Sixth-century Anglo-Saxon woman discovered by British soldiers in Operation Nightingale

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 Injured British soldiers have helped uncover the remains of a sixth Century Anglo-Saxon female in an excavation project to preserve the remains of a burial site on Salisbury Plain in southern England.

‘Davina’, as they have named the woman is believed to have died in her late teens to early 20s. She appears to have been a person of note, as she was buried in what would have been a prestigious burial site. They have also found the remains of an Anglo-Saxon male, who was buried with a bronze shield.

The archaeological dig is part of Operation Nightingale, a six week excavation and rehabilitation programme for injured soldiers with an interest in archaeology. They are investigating an area known as Barrow Clump, which lies on lands held by the British military within Salisbury Plain, is currently on the English Heritage ‘Heritage at Risk’ list due to extensive burrowing by badgers.

The badgers are burrowing into the site and kicking up human remains and ancient burial relics. Operation Nightingale, with the support of Wessex Archaeology and English Heritage, plans to excavate the site to document and preserve the remains from further damage, before rebuilding the cemetery mound.

“We are very lucky to be part of this dig as soldiers – normally we wouldn’t be able to do this as it’s a scheduled Neolithic burial with an early Pagan Anglo-Saxon burial cut into it,” explained Rifleman Laurence Savage, 5 RIFLES, who is on his second archaeological dig with the project.

“Archaeologists can’t normally do this, as archaeology by its very nature is destructive so you can’t usually dig into protected scheduled monuments. It’s only because the badgers are causing so much damage that we are allowed to excavate, so to be part of this dig as a soldier is a real privilege.”
‘Davina’

Once digging began, the team uncovered what is believed to be an Anglo-Saxon brooch, as well as the grave.

“We believe ‘Davina’, as she has been named by the soldiers, was in her late teens to early 20s when she died, based on the fusion of her bones. We don’t know how she died, and probably won’t unless the laboratory can find traces of disease in her bones,” said Richard Osgood, Senior Historic Advisor for the Defence Infrastructure Organisation, and organiser of the dig.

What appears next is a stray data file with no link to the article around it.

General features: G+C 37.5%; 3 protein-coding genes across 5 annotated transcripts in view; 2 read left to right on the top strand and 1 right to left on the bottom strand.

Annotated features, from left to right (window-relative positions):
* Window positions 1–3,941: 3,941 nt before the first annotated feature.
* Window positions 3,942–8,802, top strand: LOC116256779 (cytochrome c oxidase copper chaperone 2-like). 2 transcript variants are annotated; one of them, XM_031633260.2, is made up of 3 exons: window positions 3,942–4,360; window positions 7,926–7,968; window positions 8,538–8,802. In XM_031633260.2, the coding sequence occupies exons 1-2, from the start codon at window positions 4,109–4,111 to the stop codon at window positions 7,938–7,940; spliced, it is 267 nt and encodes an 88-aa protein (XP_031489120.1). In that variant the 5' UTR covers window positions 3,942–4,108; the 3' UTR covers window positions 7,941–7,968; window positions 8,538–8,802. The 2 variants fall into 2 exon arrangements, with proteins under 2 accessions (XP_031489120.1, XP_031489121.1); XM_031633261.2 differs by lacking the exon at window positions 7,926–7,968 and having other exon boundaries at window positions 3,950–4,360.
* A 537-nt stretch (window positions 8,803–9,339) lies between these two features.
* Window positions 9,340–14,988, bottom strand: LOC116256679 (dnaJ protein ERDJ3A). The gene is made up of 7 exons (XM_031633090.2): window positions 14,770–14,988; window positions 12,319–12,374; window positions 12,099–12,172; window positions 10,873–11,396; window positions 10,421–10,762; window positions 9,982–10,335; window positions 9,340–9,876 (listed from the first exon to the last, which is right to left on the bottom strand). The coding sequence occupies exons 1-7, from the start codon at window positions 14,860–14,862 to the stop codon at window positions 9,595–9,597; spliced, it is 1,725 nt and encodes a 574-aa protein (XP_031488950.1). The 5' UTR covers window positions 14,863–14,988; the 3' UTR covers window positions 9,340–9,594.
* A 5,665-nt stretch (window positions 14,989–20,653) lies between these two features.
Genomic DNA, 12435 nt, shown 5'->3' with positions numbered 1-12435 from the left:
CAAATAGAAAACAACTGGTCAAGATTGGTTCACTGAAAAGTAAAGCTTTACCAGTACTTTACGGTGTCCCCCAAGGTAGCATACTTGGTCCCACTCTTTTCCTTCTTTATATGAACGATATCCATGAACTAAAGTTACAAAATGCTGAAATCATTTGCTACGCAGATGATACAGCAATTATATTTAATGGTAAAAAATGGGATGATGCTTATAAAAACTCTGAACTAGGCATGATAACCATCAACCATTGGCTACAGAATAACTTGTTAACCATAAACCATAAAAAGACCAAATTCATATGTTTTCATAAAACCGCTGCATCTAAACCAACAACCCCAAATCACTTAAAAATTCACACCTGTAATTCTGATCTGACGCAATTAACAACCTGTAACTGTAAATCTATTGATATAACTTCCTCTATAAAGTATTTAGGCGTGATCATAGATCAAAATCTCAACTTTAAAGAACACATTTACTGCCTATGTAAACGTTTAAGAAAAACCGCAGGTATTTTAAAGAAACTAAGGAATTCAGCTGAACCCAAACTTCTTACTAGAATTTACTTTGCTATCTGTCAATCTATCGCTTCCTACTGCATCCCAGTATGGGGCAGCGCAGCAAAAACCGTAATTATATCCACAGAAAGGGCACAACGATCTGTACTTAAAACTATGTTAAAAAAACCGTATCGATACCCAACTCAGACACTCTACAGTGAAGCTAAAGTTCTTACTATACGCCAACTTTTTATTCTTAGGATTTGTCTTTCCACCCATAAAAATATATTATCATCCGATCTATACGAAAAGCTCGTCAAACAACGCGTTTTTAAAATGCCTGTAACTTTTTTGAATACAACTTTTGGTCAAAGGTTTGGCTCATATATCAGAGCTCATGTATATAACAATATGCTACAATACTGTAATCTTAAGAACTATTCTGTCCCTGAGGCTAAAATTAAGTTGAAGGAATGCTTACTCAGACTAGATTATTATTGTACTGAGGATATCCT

“We can assume that she was somebody of note though for her to be buried here in such an important location, although she wasn’t buried with any precious stones that would signify wealth. This is a prestigious burial site as it can be seen from all around the area, so to be buried here you would have to have had some status.”




Davina was buried with her arms crossed over her pelvis, and is presumed to be Pagan as her grave is in a north-west to south-east position, rather than Christian burials that are east west facing. She would have lived, and died, long after nearby Stonehenge had been abandoned though adds Richard, who is hoping the dig will uncover another 14 or so graves.

“We are hoping to find between 15 and 20 graves, with various burial artefacts, during the dig, based on the number found by English Heritage when they explored part of the site in 2003. There has been a long-term problem with badgers digging up human remains here – indeed Davina is missing a number of bones, although some may have rotted away – so this is an important project that brings together a lot of disparate groups that also aims to improve the lives and skills of soldiers through archaeology.”

This is the second excavation project for Operation Nightingale, which this month received a special award from the British Archaeological Awards in recognition of its innovative use of archaeological work to boost the recovery and career prospects of military personnel injured in Afghanistan.

“Operation Nightingale isn’t about just inventing jobs for injured servicemen. The Ministry of Defence (MoD) takes looking after the historical sites on its land very seriously. Of the 738 scheduled monuments nationwide, 306 of them are on Salisbury Plain, while there are a further ten world heritage sites on MoD land, as well as six registered battlefields, and 840 listed buildings,” says Richard.

“We don’t know yet what the award we are going to be presented with will be called, as the archaeological profession has created a new award for us in acknowledgement of what the Army is doing on this project, so it is a real honour.”

The soldiers themselves with the support of the archaeological professionals involved will not only carry out the excavation but will then produce a published report to record their findings at the site.

Sgt Diarmaid Walshe, who is also a qualified archaeologist, said, “These soldiers have all endured a lot during operational tours. Due to complex nature of the injuries that are being experienced in Afghanistan the Army is looking at new and innovative ways to promote recovery. The BAA award means as much to the soldiers participating in the project, as it does to those of us leading the work.

“We have already seen that archaeology enhances their rehabilitation process. It also gives soldiers a very different view of Salisbury Plain along with the heritage associated with it. We are investing time and resources in these soldiers in the firm belief that fieldwork and recording will aid their recovery.”

Eight soldiers are moving on to study archaeology at University of Leicester, thanks to the programme.

Learn more about the project from the Operation Nightingale/Project Florence Blog

Sources: University of Leicester, British Army

Sharan Newman